Sorry if you have missed me.The Thamesmead Grump has not been around for a bit. This is due to a number of reasons that I won't bore you with.
One problem I have had that you may have noticed is with the blog itself, I have been trying to jazz up the presentation a bit and getting myself into a complete mess doing so. I know there are a number of possible formats available but every time I try and change anything, my blog ends up looking a mess. I would then spend hours trying to put it back the way it was and eventually give up in frustration. I have settled on what you can see now but I'm not happy with it and will probably try and change it again. If I do, expect it to go down for a time again. In the mean time, I apologise if any of my earlier posts look a little strange but changing the formatting has a knock-on effect on everything.
I thought I would have a picture heading and change it from time to time with whatever takes my fancy. The current picture shows the view of the river from the Thames Path behind my back garden.
Bus Lane FiascoThe idiotic programme of bus lane creation along the A2041 Central Way in Thamesmead is almost complete.
This dual carriageway that never carries more than a little light traffic now has a bus lane along almost it's entire length in both directions. It is completely unsuitable for buses in most cases, as it runs along the nearside lane and leads up to junctions where the buses need to turn right. This forces all the traffic into the now busy outside lane and has two main consequences.
Firstly, as all the other vehicle traffic now has to use only the outside lane, it prevents the buses from being able to turn right when they need to; cars which would have originally moved to the inside lane to let the buses out can no longer do so. It also means that traffic reaching the next junction and needing to turn left has to cross the path of buses in the nearside lane who need to turn right. This has created what is now a genuine hazard and it is only a matter of time before there is going to be a serious accident.
One dangerous part is at the roundabout where Central Way meets Bentham Road and Thamesmere Drive. Anyone driving West and needing to turn left into Bentham Road will have to cross the path of buses trying to turn right into Thamesmere Drive. The really dangerous point though is for traffic coming in the other direction. Cars coming along Central way from the West and wanting to turn left into the shopping centre will have to cross the path of buses needing to get into the outside lane for the right turn into Bentham Road. This area actually does become quite busy, especially at weekends and is now a real accident waiting to happen.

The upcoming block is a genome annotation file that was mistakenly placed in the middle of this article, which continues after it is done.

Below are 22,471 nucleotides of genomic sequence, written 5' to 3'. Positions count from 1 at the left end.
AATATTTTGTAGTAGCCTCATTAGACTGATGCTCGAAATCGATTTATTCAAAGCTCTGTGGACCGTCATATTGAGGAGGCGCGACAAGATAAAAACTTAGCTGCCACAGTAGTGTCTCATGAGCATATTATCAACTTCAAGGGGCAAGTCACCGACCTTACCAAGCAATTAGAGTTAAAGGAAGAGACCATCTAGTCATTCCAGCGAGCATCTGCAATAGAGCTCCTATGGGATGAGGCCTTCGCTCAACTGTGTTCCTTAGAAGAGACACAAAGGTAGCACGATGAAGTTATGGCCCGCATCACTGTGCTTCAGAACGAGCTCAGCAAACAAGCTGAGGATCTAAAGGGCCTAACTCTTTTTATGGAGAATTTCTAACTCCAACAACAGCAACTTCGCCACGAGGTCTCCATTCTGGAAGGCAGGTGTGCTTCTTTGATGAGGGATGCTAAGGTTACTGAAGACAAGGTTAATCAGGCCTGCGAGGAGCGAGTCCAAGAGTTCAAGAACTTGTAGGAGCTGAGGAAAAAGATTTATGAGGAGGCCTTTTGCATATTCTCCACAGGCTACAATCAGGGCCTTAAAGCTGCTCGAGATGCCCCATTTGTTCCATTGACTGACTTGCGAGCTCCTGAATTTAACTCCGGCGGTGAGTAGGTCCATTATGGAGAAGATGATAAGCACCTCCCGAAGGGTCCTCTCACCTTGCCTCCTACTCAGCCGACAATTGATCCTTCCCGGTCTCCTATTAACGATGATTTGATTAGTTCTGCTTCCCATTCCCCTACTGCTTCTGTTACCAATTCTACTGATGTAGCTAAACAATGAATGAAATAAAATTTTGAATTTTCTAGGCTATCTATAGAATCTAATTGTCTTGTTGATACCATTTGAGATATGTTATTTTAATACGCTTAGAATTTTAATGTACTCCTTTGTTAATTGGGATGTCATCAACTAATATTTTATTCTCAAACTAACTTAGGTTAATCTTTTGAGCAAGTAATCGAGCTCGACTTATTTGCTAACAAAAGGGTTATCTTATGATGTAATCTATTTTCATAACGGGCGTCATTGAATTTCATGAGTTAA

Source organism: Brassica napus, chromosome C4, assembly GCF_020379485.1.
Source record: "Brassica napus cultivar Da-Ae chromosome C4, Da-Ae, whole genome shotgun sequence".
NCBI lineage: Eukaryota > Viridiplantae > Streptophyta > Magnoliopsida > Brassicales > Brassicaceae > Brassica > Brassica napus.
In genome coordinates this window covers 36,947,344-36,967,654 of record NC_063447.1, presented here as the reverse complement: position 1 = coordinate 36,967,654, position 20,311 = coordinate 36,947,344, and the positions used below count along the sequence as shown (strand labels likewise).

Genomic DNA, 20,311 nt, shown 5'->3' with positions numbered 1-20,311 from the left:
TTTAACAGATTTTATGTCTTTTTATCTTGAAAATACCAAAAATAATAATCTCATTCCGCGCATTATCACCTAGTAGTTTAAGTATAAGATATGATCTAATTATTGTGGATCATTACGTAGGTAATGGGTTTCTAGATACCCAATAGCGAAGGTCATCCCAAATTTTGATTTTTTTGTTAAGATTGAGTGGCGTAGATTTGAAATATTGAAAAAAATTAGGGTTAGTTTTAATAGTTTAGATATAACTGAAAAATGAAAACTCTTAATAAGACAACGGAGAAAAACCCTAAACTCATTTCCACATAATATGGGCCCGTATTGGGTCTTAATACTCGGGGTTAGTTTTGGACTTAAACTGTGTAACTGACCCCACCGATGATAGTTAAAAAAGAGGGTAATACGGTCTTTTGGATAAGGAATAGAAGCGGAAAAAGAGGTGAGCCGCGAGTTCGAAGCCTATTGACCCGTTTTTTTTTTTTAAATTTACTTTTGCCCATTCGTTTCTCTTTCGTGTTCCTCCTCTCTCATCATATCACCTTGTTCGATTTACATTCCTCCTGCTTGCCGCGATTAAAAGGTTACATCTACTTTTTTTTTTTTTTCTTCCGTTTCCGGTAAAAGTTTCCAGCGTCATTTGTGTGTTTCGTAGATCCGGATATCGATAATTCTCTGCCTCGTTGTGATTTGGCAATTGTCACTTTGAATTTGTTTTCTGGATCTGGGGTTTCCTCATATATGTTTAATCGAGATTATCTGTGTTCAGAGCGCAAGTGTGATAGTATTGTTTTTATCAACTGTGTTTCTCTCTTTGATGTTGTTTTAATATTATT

Crunch time, if I can use the expression is going to be in the run up to Christmas when that part of the road can become seriously blocked. With only one lane now being available, there is going to be a real problem for everyone.
Belvedere Splash ParkIt isn't my intention to make a big story about the closure of the Belvedere Splash Park as it is being comprehensively covered elsewhere. I used to live in Belvedere in the 1980s and would take the children there from time to time. My main recollection of the place is that it used to be shut most of the time. When it was open, the pool would be full of broken glass and people would take their dogs there to crap in the sandpit. It was a pleasant surprise when I saw it's redevelopment although my children were now too old to use it and had moved away anyway.
There is a Facebook page which can be accessed here.
The shutting down of the Splash Park and the possible sale of the site to developers, if some of the rumours are to be believed, raises another issue altogether. If I am ever able to get my personal profile onto the page (don't hold your breath), you would see that I list my occupation as professional photographer, now long retired. I did also have a number of other jobs as well that would fill in the time when I wasn't behind the lens. For a number of years I worked on and off for the Citizens Advice Bureau as a specialist money adviser; sometimes part time, sometime full time. Although every case is different, there are certain processes that are common to most situations. Sometimes it would make sense to sell a personal asset in order to pay an unexpected bill or expense. Selling the TV set to pay an electricity bill might make sense, after all, if the electricity is disconnected the TV won't work anyway, and later when your circumstances improve, you can always buy another one.
Selling off assets to meet day to day expenses is not recommended however. Assets are a limited resource, eventually you will run out and there will still be bills to pay. If the council is selling off public places to pay it's running costs, it is going to end in tears. There is also the fact that, unlike the TV set, once something like a public park or open space has been sold, it can never be recovered. Local people will have to pay the price of the loss of those things for generations to come.
I'm no expert on how to run a local authority but I would suggest that if the council is having difficulty balancing their books, they might first look at their day to day expenses, starting with the eye wateringly high salaries being paid to their senior staff before stealing the park off the children.